Boosting the sensitivity of our exoplanet search tools by a hundredfold is no small matter, yet that’s just what optical frequency combs, when implemented with an ultrafast laser, may be able to do. A frequency comb is created by a laser that generates short, equally spaced pulses of light. ‘Locking’ the individual frequencies — keeping them in phase with each other — is essential, as is producing pulses that are no more than a few million billionths of a second long. The image below explains the name, the graph giving the impression of nothing more than a fine-toothed comb (and see this National Institute of Standards and Technology backgrounder for further details on how these combs work).
We’ve looked at laser combs before, in particular in the work being performed at the Harvard Smithsonian Center for Astrophysics, which is involved in the deployment of such a comb at the William Herschel Observatory in the Canary Islands. The resultant instrument, called the HARPS-NEF (High-Accuracy Radial-velocity Planet Searcher of the New Earths Facility) spectrograph, should be useful in studying Earth-sized planets detected by the Kepler mission. The spikes on the comb can be used to measure the frequency of other light sources to a high degree of precision, useful to everything from the exoplanet hunt to making more accurate global positioning measurements.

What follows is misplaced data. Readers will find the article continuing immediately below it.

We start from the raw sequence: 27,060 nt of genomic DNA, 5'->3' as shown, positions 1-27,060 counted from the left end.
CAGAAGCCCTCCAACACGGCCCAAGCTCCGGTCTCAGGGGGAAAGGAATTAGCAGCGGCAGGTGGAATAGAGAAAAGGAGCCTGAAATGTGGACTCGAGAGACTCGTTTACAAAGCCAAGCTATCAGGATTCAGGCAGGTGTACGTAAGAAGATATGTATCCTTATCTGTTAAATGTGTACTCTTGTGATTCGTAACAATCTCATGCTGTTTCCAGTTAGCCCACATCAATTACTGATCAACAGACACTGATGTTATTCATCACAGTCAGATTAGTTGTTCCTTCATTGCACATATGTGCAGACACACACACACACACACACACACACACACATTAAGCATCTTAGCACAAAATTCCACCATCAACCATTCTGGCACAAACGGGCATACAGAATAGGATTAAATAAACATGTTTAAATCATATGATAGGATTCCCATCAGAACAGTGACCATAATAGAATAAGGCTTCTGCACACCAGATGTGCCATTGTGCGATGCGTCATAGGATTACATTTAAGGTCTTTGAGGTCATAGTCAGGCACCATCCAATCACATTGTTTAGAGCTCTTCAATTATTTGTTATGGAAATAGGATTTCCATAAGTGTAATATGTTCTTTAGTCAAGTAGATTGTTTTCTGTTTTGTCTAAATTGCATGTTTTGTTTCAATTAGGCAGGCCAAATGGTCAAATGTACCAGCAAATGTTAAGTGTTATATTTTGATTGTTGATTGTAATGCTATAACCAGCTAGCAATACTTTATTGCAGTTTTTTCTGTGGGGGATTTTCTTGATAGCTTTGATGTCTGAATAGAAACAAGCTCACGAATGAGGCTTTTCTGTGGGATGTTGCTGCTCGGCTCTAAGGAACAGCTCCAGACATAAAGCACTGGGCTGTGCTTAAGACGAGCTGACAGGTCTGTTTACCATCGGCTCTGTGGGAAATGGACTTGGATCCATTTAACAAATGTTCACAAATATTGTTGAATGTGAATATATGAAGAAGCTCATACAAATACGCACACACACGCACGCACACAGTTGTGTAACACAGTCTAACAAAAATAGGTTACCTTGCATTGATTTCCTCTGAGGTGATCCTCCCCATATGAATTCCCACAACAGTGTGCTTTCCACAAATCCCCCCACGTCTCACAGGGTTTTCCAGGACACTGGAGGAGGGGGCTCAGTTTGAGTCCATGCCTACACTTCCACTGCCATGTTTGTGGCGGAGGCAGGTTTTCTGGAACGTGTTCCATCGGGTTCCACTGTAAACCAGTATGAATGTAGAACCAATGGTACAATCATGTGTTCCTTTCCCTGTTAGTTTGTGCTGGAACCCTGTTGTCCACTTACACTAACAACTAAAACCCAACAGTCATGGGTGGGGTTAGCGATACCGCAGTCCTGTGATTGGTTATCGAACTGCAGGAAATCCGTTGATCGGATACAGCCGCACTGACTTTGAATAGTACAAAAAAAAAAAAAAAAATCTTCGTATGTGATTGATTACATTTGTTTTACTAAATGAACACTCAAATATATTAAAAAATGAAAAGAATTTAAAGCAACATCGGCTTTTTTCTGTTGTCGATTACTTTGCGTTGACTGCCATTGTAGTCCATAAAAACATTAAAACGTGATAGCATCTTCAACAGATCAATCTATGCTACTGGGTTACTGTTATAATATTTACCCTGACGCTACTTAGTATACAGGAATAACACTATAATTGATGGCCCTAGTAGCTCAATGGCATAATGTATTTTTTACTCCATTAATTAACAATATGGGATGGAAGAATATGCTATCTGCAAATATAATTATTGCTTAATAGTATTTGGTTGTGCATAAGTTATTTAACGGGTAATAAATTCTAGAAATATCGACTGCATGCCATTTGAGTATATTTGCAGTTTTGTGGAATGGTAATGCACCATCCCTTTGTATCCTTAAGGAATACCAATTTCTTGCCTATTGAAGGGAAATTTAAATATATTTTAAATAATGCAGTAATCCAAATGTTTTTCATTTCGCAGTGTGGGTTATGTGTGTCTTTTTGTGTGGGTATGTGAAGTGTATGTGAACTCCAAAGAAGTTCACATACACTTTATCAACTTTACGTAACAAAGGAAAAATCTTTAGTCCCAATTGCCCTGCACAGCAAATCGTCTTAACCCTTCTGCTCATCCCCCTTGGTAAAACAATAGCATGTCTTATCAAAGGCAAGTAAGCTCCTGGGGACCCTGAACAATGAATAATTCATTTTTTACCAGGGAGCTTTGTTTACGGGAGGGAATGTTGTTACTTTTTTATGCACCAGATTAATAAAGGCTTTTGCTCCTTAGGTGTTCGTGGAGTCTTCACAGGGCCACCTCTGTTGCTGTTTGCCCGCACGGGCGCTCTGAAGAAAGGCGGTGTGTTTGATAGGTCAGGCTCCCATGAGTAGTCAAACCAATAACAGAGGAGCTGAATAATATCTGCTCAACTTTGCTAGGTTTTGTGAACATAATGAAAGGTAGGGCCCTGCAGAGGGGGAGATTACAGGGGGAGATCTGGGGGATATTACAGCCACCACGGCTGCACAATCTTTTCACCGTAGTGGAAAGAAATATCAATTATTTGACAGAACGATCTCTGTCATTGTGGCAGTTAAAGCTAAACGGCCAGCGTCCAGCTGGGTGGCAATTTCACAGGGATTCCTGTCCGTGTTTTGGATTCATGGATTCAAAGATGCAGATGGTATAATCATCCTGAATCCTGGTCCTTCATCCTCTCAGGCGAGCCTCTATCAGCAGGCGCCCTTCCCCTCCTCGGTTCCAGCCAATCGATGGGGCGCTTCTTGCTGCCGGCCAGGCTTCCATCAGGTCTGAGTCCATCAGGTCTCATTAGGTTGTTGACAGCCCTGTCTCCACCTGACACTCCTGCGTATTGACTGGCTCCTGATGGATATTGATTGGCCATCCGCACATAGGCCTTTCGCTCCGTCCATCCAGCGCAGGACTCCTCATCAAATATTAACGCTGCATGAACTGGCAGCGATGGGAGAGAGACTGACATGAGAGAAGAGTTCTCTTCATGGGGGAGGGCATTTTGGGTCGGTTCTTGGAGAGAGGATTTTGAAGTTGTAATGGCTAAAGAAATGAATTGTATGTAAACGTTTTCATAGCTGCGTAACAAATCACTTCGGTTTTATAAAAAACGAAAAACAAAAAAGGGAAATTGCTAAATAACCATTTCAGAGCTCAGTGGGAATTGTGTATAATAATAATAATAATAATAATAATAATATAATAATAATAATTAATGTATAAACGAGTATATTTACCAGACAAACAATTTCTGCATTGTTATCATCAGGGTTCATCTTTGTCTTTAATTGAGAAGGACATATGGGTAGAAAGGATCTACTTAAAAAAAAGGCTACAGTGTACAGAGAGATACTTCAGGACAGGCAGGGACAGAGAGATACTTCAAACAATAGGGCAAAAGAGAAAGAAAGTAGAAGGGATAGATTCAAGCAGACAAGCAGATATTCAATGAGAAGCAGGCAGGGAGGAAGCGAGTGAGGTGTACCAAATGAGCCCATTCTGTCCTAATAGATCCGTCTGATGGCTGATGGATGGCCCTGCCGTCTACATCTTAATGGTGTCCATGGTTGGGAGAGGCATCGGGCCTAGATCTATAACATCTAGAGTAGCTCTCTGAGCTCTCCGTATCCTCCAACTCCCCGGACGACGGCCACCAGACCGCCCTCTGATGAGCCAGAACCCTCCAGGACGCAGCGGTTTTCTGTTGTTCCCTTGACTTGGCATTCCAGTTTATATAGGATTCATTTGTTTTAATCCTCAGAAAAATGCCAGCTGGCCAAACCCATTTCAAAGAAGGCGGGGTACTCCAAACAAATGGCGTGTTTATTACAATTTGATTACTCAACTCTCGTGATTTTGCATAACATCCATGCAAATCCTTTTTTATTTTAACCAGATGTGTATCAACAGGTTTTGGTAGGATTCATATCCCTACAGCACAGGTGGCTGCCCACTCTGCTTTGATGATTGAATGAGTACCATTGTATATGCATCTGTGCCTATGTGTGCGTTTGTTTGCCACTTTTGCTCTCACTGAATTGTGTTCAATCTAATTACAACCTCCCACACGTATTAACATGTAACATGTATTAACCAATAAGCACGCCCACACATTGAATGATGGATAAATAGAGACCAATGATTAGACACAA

Image: Experimental data from a NIST “gap-toothed” frequency comb that are false colored to indicate the range from low power (red) to high power (blue). The comb is specially designed for astronomy. Each “tooth” is a precisely known frequency, and the teeth are widely separated (by 20 gigahertz) in comparison to a standard comb. Credit: M. Kirchner & S. Diddams/NIST.
Now scientists at the University of Konstanz in Germany and the National Institute of Standards and Technology (NIST) have pushed a laser into record territory with a combination of high speed, short pulses and high average power. The new laser produces pulses ten times more often than a standard NIST frequency comb, creating shorter pulses than other lasers operating at comparable speeds. This is significant because the shorter the laser pulses, the wider the spacing between the ‘teeth’ of the comb. While standard combs use teeth too closely spaced for precise exoplanetary work, an ultrafast laser in this range offers the potential for more precise measurements of distant light.
The interest in laser comb technologies stems from the need to improve our Doppler methods of planet detection. Tiny shifts in the frequency of a star’s light as measured on a spectrograph tell astronomers about the presence of an otherwise unseen planet around a star. The trick is to measure those shifts with ever increasing detail, an area in which frequency combs hold out rich promise. The shifts induced by an Earth-like planet — equivalent to a wobble of only a few centimeters per second — are far beyond the capabilities of today’s instruments, which are limited to about one meter per second.
No wonder, then, that laser combs are under study at a widening number of institutions, a list that also includes the Max-Planck Institute for Quantum Optics. The new ultrafast laser is one way to push the envelope. Another is to spread the ‘teeth’ of the comb using other methods. The above mentioned CfA work pursues these, and such techniques are also under investigation by the NIST group and Steve Osterman (University of Colorado, Boulder), who are working with sets of mirrors to eliminate periodic blocks of teeth to create a ruler that should be more than adequate for such minute planetary detections.